As-needed opioid dosing for emergency patients with a daily use of opioids

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Abstract

BACKGROUND: Patients with a daily use of opioids have a higher risk of insufficient pain treatment during hospitalization than other patients. This study aimed to examine whether as-needed opioid doses (PRN) were adequately adjusted when patients were admitted to the emergency department (ED) with pain.

METHODS: Patients, with a daily use of opioids, who received PRN opioid within the first 3 h after admission at the ED at Aarhus University Hospital, Denmark, were prospectively included from February 2021 to June 2021. The primary outcome was the proportion of patients receiving an inadequate initial dose of PRN opioid, here defined as <15% of daily dose of opioids (DDO) based on sparse evidence, but aligning with the prevailing clinical practice. Secondary outcomes included risk of an inadequate PRN dose in relation to DDO (patients were dichotomized into two groups (DDO <60 or ≥60 mg/day).

RESULTS: Among 252 patients admitted to the ED with a daily use of opioids, 149 were admitted with pain and 82 received a PRN opioid dose within 3 h. Twenty-seven out of 82 (33%) patients received a PRN dose of <15% of DDO (95% CI: 23.7-43). When dichotomised; 10 out of 50 (20%) patients with a DDO <60 mg/day (95% CI: 10.0-33.7) versus 17 out of 32 (53.1%) patients with a DDO ≥60 mg/day (95% CI: 34.7-70.9) received an inadequate PRN dose (relative risk, RR: 2.65 [95% CI: 1.4-5.1]).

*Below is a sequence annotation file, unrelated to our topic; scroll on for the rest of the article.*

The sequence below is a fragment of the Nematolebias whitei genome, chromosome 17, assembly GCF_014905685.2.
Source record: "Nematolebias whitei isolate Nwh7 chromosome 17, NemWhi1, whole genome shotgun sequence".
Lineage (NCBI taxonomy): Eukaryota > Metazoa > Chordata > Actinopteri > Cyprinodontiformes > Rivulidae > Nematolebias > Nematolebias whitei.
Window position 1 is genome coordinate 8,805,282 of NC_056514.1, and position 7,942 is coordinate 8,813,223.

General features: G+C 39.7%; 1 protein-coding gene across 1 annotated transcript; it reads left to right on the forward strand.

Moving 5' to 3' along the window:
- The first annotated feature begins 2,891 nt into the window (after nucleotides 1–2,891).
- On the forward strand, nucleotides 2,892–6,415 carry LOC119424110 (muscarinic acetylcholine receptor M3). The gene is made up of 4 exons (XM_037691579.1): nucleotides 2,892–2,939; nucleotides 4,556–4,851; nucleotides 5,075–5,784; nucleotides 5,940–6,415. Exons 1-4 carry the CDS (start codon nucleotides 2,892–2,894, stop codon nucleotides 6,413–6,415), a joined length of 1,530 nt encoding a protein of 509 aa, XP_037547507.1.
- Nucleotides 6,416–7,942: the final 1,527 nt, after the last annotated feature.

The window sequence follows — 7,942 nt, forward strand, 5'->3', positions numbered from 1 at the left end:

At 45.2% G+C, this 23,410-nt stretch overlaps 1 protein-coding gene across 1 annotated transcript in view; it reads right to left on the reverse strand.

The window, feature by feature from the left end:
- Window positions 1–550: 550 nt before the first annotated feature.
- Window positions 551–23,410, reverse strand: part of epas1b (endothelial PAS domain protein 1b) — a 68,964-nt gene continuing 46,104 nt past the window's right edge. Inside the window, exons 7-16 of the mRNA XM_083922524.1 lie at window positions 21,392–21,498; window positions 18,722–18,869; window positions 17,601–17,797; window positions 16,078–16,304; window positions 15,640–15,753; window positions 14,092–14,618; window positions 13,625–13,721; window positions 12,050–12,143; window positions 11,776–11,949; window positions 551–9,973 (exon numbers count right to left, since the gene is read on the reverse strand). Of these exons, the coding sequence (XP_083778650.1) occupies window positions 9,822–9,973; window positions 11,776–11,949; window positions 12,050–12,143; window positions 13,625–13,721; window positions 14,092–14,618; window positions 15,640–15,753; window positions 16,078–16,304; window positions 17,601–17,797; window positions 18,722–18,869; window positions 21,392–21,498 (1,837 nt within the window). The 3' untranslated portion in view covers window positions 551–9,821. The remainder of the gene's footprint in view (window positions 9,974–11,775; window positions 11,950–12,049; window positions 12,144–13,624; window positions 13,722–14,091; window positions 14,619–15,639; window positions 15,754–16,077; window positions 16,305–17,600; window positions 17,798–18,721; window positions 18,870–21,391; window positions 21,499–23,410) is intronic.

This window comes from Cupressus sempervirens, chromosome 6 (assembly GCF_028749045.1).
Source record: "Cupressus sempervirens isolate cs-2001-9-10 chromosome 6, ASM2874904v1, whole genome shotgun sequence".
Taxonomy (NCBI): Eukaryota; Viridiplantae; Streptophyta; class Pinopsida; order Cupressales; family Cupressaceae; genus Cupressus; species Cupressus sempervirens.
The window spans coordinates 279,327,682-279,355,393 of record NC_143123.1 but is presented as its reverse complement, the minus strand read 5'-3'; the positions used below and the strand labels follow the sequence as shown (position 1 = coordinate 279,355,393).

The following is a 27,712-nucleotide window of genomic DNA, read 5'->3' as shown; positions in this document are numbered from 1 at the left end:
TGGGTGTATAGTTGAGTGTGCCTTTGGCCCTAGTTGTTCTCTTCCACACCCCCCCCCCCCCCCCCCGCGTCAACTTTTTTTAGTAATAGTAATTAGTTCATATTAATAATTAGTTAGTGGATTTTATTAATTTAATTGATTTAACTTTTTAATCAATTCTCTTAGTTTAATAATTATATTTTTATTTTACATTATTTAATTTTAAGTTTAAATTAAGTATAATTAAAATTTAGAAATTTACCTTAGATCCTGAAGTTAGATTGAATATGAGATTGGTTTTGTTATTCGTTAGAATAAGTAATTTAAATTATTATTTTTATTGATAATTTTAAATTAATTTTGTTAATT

CONCLUSIONS: Patients with daily use of opioids presenting in the ED with acute pain had a high risk of inadequate PRN opioid dose, especially if the DDO was high. Awareness about and education focusing on sufficient PRN doses for patients with a daily use of opioids is (still) called for.

Original languageEnglish
Article number14351
JournalActa Anaesthesiologica Scandinavica
Volume68
Issue3
Pages (from-to)410-416
Number of pages7
ISSN0001-5172
DOIs
Publication statusPublished - Mar 2024

Keywords

  • emergency medicine
  • opioid tolerance
  • pain
  • Emergency Service, Hospital
  • Analgesics, Opioid/therapeutic use
  • Humans
  • Pain Management
  • Acute Pain/drug therapy
  • Patients

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